And here’s the 100% crop (below), which although a little bit grotesque if you aren’t used to looking at insect this closely, I am just amazed at the amount of detail here. The eyes and the hairs around the head, and torso, as well as those spiky whisker-like hairs on the legs are pretty impressively sharp, though the legs are starting to come out of the depth-of-field very slightly.
After shooting the bee-flies at the Shion flower patch, I went on to shoot some cosmos flowers at the far end of the park. I did a number of flowerscapes with my 70-200mm F2.8 and the 300mm F2.8 lens too, but we won’t look at them today. The first one is image number 2372 (right). I should mention that although you can now hand-hold this lens at much slower shutter speeds than before, I do still very much like to use a tripod and really work on the composition of the image. When there are no fast moving critters to capture, I will almost certainly continue to use a tripod, and that’s exactly what I did here. I wanted to look at this image today really just to show you that beautiful smooth bokeh. I stopped down two clicks to F3.5 for this shot, which is enough to get me a that first row of stamen and the edge of the darker pink ring around the center of the cosmos flower in sharp focus. Everything else just gets drowned in beautiful dreamy bokeh. Note that my composition here basically uses the depth of the flower for effect, as I’ve shot it from the side. If you shoot the flower head-on, it’s harder to get this dream effect in the flower itself. You really more on the background or foreground bokeh instead when shooting a flower face-on. Also note how I have centered the green V shape in the negative space to the right, at the same point as the pink V shape made by the left most tip of the flower to the left. A very tight crop here too, as seeing the edges of the flower hear would not have added anything to the image, and may have even detracted from it, as we would not have been able to see so much detail in the stamen and pink right in the center of the image.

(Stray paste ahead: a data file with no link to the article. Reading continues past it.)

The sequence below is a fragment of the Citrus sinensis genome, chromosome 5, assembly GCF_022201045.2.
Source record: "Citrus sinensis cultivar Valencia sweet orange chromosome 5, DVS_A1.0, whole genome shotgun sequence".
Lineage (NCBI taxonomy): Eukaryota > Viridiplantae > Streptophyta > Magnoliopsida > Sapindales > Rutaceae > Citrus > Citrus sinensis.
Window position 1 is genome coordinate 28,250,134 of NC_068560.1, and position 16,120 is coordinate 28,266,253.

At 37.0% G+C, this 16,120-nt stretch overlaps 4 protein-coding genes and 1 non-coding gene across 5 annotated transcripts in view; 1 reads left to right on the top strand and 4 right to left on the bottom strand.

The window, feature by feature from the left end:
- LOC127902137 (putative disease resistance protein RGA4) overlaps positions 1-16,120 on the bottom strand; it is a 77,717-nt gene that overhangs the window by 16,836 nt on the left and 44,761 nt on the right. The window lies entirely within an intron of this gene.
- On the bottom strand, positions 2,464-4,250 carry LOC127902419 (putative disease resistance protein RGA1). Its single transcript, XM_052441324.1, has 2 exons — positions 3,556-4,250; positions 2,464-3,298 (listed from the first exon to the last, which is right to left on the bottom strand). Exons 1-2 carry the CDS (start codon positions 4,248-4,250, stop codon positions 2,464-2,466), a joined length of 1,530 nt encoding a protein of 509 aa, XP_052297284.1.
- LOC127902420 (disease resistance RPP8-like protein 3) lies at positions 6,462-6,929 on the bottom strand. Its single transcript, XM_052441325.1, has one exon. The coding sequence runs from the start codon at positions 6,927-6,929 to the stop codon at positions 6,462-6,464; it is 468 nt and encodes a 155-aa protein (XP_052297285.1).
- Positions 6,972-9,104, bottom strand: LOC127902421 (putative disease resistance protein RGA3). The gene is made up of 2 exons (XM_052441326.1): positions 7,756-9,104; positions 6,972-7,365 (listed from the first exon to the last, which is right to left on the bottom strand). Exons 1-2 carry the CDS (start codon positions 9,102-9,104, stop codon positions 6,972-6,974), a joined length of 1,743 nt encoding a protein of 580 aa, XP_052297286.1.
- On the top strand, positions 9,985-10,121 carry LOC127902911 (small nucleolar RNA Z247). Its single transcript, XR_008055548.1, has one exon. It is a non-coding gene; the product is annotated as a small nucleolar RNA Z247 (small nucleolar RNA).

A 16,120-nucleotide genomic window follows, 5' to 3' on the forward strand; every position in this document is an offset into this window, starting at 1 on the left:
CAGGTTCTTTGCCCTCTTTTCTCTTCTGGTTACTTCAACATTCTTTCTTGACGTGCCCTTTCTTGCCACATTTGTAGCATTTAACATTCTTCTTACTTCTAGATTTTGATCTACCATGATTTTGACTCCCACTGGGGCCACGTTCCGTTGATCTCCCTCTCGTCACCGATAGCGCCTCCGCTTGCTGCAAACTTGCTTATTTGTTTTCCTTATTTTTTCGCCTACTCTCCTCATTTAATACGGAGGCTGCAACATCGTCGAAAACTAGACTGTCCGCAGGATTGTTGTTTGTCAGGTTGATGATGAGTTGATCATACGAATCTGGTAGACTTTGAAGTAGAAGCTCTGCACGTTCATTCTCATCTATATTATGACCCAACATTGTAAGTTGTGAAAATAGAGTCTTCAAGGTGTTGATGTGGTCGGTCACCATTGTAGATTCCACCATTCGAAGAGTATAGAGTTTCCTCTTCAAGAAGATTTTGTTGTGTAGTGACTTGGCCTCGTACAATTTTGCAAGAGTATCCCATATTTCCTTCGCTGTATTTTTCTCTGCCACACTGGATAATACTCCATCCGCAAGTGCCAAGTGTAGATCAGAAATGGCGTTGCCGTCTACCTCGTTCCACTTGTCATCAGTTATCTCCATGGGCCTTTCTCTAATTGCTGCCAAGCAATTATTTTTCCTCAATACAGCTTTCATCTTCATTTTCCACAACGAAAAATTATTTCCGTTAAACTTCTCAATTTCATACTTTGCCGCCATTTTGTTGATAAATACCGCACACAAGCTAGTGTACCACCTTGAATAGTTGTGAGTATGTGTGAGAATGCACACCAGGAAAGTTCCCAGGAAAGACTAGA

Another beautiful dreamy bokeh cosmos shot here in image number 2368. This one actually was shot hand held, as I was trying to capture some bees that were coming to the cosmos flowers. I was basically walking along the edge of the cosmos patch, shooting across into them. The last image by the way was shot from above the flower looking down, rather than across the flower as I was here. The second cosmos flower here helps to outline the nearer flower, which I quite like. Again, working in a different style to my usual deliberate compositional style with the tripod, I worked this flower from a few different angles, getting more of that second flower in, and getting in much closer too, but I ended up uploading this one, because of all the beautiful curves that the bokeh makes, complimented by the sharper curve to the left, where the petal is within the depth-of-field. I also like those few balls of green bokeh to the right where the sun was catching the stems of some other flowers.